We flew. From Bangkok, Thailand to Kolkata, India. And then back again from Bangalore, India to Shanghai, China.

We'd come from California to Thailand by car, container ship, train, ferry, and bus. And then we were stuck. We had no way of getting from Thailand to South Asia, to see family in India, and to try to learn about the real impacts of climate change in Bangladesh. It was infuriating to be so close, and yet unable to get there by land or sea. Even as we were planning our trip, we'd known that this segment was a bit of an unknown, but we figured we'd find a route on the road. But none of our three options panned out (more on this below).

We'd challenged ourselves to try to circumnavigate the world plane-free, to help show that we could live without high-carbon aviation. We had a choice: we could either skip South Asia and keep going, or we could take a plane flight to see our family. In the end, we picked family. Anirvan's grandfather is 93 years old; we couldn't bring ourselves to lose a chance to see him to maintain idealogical purity to a self-imposed test. George Monbiot calls these love miles, the planet-killing air travel we do to see the ones we love. When it comes to family, ecological logic shuts down.

Before we started this trip, we weren't thinking about all the different factors that help shape how people move in the world. Stepping out of our aviation-powered comfort zone has given us a glimpse at what we were missing.

Why couldn't we get from East or Southeast Asia to South Asia without flying? We investigated three options:

The most direct route from Thailand to South Asia is by train through Myanmar (Burma), which we couldn't do for ethical reasons. Burma's democratic opposition has a long-standing call for an international boycott on all tourism in Burma, though this has been challenged over the past few years. Some people do this route (which involves a mess of permits from Myanmar and India), but we chose not to. Boycotts or engagement? Environment or human rights? I hope we made the right choice. As Tourism Concern says:

"[M]oney earned from tourism helps to prop up one of the most brutal military regimes in the world. Increasing revenues (over $100 million a year) from tourism has not brought local people benefits but has helped the Junta retain control...That tourism is an important source of revenue for the illegal military junta has been highlighted time and time again. Our campaign endeavoured to stress that tourism does not just fail to benefit local people but is also linked directly to their suffering."

The other obvious route would be to take a ship from East/Southeast Asia to India. We contacted booking agents and shipping lines, but couldn't find a single ship doing the route at the time and willing to accept passengers. We suspected that it might have something to do with Indian port security, but Joycene Deel, our agent at Freighter World, suggests the global economy may be to blame:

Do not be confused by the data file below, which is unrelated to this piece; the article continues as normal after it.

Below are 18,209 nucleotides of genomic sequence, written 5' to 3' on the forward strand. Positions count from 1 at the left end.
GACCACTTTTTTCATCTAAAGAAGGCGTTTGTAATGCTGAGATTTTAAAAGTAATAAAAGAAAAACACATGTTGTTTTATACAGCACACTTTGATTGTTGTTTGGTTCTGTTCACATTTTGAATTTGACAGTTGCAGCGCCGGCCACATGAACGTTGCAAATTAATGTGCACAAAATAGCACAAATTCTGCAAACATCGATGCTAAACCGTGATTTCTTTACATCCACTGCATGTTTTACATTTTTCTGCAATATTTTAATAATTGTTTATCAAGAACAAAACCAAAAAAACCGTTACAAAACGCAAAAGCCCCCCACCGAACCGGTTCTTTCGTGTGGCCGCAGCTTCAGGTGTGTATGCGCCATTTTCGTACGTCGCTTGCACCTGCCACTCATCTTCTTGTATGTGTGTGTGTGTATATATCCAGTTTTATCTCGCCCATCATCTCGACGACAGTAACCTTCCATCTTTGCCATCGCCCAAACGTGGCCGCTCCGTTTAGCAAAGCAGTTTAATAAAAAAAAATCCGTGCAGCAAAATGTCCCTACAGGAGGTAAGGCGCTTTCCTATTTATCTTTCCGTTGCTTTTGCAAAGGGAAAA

"The economy has affected everything including the freighters. A colleague sent me a picture of a lot of freighters anchored outside a port awaiting jobs with cargo. It has slowed down so much that I had to lay off both of my employees in December 2008 and it has not picked up enough for me to rehire them. The freighters run on cargo requirements and things are just really slow at this time and it is not a matter or port security issues or insurance issues. Everything has slowed down."

The craziest idea we'd hatched up was to backtrack to China, take a train to Tibet, then take a bus or train to Nepal, and finally India. But traveling the Himalayas in winter wasn't the wisest option. Our friend Livleen Kahlon, an expert on all things Himalayan, explained why:

"About the Himalayas, I have always reminded people that in their entire stretch of about three thousand kilometers, there is really only one road that traverses across them: and that is the highway from Lhasa to Kathmandu, built mostly by the Chinese initiative. By the time this highway enters Nepal, it has already done its most rigorous journey across extremely high plateau land, almost 15000 feet high, and crossed passes above 17000 feet. In winters, the extreme cold and snow/ice etc. over long stretches of the high plateau land probably defy even the Chinese ability and enthusiasm to keep the highway open. I am sure this is a challenge for the Chinese and they would love to solve it: It'll be a while though. And no, even the traditional traders to and from Tibet and India/Nepal could not travel across the Himalayas in winters: these are very high and frozen lands. Actually my issue is more that there is really only one 'road' across the 3000km length of the Himalayas! Pity, you had to take this flight."

Here's our route so far. We flew to get to India, but things look achievable from here on out. Next up is the long train ride from China to Russia via the Trans-Siberian Railway.

  • car from Berkeley (USA) to Seattle
  • container ship to Yokohama (Japan)
  • metro to Tokyo
  • bullet/normal trains to Kyoto, Tokyo, Hiroshima, Beppu, Osaka
  • passenger ferry to Shanghai (China)
  • train to Hanoi (Vietnam), Saigon
  • bus to Phnom Penh (Cambodia), Siam Reap, Kep, Bangkok (Thailand)
  • plane to Kolkata (India)
  • bus to Dhaka (Bangladesh), Noakhali, Chittagong
  • train to Dhaka
  • bus to Kolkata (India)
  • train to Hyderabad, Bangalore
  • bus to Mysore
  • train to Madurai
  • bus to Kanyakumari
  • train to Bangalore
  • plane to Shanghai (China)
  • train to Xi'an, Beijing